England Sevens players defiant in pursuit of following Tokyo Olympics dream

Kate Rowan
·5-min read
Holly Aitchison (left to right), Deborah Fleming and Amy Wilson-Hardy have the Tokyo Games in their sights - GETTY IMAGES
Holly Aitchison (left to right), Deborah Fleming and Amy Wilson-Hardy have the Tokyo Games in their sights - GETTY IMAGES

Members of the women’s England Sevens squad have vowed to train for the Tokyo Olympics even if they lose their central contracts at the end of this month and are forced to seek alternative employment.

Telegraph Sport revealed last week that the Rugby Football Union plans to cut funding for the majority of England Sevens players, even though they are likely to make up the bulk of the Team GB sevens sides due to compete in the Games next year.

Many in the women’s squad feel their only option is to make a temporary switch to XVs and play in the Premier15s to keep up competitive rugby. With the English women’s top tier still mainly amateur, however, players are also seeking full-time employment or educational opportunities.

Deborah Fleming, who was part of England’s bronze-medal winning side at the 2018 Commonwealth Games, has talked of “struggling” emotionally over the past few months, but that has only strengthened her resolve to push towards Tokyo.

“For me, it was like heartache, I had heartache about the Olympics being postponed,” she said. “I had a heartache because you have to realise you may not be selected and come next year I may not be able to maintain the fitness, strength, power, speed and skill set to contend anymore for a position because I am going to be working full time.”

Unlike the majority of Olympic sports, sevens does not receive any funding from UK Sport.

With the RFU projecting losses between £73 million and £107 million for this financial year, players were advised to explore other options between now and the resumption of the Sevens World Series in the new year.

Fleming, 29, who first took up sevens in 2012 having represented the South-West in netball and athletics, says that she has secured a “nine-to-five role” in the corporate world and will be working 40-hour weeks. “I recognise the challenges of going into full-time employment and how that is going to have a large impact on my training ability and the kinds of sessions I can get done, but I think everybody recognises that you have to pay bills,” she said.

Fleming and team-mate Amy Wilson Hardy have found themselves in this position before of balancing elite rugby with full-time work or study, but there is a younger cohort in the squad who have only ever known professionalism with the England Sevens programme.

“Deborah, myself and maybe two of the other girls have experienced what it is like not to be a professional athlete, but the majority of these girls have come straight into professional sport,” said Wilson Hardy, who was part of the 2016 Team GB squad who finished fourth in Rio.

“I don’t want to speak out of turn but maybe because it is a younger squad, there is less financial pressure on some of the younger girls but some people do have mortgages to pay and financial stress.”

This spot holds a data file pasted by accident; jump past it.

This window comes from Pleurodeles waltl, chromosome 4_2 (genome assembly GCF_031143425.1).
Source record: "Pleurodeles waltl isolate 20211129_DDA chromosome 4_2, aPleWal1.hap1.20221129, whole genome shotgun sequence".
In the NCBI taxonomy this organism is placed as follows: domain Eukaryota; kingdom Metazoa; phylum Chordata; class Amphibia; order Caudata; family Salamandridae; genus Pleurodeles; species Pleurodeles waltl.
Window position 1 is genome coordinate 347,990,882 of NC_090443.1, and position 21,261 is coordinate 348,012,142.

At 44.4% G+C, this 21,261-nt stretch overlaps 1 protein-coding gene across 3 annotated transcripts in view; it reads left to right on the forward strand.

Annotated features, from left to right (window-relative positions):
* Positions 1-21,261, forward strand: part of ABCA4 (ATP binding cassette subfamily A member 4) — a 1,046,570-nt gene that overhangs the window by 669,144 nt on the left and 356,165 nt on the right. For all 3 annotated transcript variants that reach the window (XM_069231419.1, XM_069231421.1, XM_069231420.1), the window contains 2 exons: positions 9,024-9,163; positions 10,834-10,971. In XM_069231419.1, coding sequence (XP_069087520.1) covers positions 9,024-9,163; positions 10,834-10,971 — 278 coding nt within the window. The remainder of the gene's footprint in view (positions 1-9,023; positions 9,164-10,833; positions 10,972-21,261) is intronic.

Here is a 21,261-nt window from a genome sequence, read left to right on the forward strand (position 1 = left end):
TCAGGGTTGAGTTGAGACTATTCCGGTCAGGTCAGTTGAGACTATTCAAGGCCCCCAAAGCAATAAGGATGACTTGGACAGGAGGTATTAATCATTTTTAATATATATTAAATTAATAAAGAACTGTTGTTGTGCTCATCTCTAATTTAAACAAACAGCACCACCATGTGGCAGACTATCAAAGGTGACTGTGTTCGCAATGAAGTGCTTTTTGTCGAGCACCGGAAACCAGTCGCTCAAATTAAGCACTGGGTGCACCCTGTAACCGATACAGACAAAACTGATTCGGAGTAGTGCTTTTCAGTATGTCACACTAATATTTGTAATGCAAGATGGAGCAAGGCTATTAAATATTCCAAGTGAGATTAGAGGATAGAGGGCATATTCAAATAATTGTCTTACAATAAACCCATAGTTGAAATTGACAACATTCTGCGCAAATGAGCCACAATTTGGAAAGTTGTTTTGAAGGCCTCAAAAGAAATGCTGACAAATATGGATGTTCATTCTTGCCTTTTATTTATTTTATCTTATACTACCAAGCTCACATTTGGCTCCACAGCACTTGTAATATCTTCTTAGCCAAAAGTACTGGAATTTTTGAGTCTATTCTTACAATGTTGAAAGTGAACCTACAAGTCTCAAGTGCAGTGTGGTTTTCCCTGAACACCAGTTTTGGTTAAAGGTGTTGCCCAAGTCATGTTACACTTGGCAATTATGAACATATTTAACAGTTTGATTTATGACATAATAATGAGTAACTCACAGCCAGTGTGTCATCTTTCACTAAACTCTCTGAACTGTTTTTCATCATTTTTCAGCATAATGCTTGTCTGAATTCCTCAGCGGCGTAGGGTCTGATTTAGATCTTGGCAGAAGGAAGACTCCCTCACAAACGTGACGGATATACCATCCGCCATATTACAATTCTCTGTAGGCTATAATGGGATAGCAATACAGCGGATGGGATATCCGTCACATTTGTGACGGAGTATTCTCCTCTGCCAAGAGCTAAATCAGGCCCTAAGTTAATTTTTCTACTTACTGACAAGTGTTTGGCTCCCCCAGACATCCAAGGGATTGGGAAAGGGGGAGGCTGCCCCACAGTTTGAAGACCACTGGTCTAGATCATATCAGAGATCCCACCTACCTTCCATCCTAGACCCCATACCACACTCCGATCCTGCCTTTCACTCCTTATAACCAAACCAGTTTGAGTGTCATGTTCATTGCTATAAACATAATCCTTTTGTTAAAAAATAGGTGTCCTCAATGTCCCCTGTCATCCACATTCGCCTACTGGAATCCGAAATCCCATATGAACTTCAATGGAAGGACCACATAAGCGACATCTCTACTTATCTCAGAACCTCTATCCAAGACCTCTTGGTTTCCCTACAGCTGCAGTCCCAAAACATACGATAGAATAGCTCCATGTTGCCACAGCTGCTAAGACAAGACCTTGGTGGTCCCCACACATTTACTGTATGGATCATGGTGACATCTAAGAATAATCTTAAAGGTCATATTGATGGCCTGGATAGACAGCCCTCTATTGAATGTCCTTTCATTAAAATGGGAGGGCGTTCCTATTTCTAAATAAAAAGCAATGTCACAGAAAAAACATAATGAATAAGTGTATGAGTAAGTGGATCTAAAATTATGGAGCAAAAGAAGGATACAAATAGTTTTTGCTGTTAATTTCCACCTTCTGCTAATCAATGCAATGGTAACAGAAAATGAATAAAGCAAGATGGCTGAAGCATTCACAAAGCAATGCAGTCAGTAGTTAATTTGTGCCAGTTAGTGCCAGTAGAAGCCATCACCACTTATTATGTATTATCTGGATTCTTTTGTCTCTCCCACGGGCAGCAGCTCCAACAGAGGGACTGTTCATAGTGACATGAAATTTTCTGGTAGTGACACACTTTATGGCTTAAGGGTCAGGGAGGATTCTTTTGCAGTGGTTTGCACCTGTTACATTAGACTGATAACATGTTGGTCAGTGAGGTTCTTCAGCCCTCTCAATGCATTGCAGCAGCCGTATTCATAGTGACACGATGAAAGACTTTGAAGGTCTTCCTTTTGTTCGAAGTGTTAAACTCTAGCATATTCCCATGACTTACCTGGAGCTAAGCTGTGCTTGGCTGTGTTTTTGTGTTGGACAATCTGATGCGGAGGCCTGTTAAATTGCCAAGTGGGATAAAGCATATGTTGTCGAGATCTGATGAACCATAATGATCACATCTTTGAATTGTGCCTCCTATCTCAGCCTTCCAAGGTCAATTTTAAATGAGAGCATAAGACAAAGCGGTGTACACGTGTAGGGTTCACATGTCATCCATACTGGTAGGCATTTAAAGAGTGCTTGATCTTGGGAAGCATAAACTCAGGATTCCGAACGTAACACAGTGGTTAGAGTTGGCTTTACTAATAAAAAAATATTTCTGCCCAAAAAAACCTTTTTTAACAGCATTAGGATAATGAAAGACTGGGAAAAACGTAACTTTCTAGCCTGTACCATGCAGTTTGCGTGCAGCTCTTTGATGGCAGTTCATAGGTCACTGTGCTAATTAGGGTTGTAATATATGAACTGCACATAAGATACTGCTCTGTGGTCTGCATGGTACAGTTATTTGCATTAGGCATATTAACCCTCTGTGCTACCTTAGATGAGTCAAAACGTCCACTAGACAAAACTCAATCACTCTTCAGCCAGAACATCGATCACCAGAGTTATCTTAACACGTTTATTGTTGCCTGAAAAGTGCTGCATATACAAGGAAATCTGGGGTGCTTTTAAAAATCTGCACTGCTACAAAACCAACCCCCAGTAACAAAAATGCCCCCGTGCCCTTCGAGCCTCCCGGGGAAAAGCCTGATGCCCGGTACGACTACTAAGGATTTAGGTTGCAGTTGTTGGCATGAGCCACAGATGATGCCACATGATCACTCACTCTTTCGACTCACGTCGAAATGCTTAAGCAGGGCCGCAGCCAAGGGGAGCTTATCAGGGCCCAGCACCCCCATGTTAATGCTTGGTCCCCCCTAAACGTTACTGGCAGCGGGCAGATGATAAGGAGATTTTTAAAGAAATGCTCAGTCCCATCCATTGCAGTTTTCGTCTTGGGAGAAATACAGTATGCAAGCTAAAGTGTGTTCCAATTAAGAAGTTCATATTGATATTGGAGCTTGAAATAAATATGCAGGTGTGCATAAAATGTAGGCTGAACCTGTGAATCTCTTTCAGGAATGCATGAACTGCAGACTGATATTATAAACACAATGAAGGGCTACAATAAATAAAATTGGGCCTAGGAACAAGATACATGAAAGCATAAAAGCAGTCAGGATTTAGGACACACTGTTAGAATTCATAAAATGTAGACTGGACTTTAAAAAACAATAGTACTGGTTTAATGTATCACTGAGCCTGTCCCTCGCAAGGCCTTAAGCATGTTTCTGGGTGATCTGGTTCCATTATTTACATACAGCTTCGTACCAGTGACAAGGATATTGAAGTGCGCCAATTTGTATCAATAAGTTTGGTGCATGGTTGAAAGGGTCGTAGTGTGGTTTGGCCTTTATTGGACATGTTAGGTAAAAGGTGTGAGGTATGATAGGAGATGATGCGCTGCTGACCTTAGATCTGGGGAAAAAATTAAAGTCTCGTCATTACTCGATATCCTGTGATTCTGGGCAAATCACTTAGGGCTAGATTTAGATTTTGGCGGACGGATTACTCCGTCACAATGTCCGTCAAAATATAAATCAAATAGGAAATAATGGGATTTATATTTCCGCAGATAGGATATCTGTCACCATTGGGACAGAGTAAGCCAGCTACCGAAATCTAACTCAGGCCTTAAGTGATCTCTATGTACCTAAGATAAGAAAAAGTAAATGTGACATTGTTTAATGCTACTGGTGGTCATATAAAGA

One of those younger players who looked to be part of the first generation of full-time female rugby professionals in England is 22-year-old Holly Aitchison from Formby.

Aitchison admits that taking on an apprenticeship and part-time job alongside rugby will take some adjustment. “From a younger player’s perspective, we are definitely a bit naive because we have never known anything other than being professional,” she said. “There is also a massive point there that we don’t know what it entails to train and to work. We were anxious.

I was privileged that I was never anything but a professional and I am scared to not be professional.”

Another disadvantage the players will face is being unable to train together regularly over the next five or six months. Fleming said: “You can do weights or running sessions alone but actually it is really important to have those relationships on the pitch and to spend as much time together as possible on the pitch. We are reducing all of that. Ideally, I would like to be still playing with everybody as a collective to keep that going.”

Sports Briefing
Sports Briefing

With the players on furlough since March, the psychological strain has impacted them in different ways. Wilson Hardy struggled on what would have been the day of the Olympic opening ceremony but says she had been experiencing some anxiety around weight loss in lockdown. “There is a lot to the emotional roller coaster. For me I am five kilos lighter than I was at the start of lockdown. That isn’t good for a rugby player; don’t read that like, ‘Oh, it is great, she has lost weight’. I will be trying my best to put that back on,” she said.

“That has almost been more of an effect up here (in her head) than with my body and we are lucky none of us have been affected by coronavirus.

“There is more to it than the physical health, for me personally there is also the mental challenge, the mental health and keeping happy in myself albeit being on this journey not knowing what is going to happen. The future is so uncertain.”

Wilson Hardy strikes a note of defiance. “We are not here to plea for anything, we are here to tell our story and to show that, like how everyone is struggling in their own ways, we are overcoming and we will overcome,” she says. “We are still excited at the prospect of the Olympics but it is a lot more challenging now but we will find a way to do it.”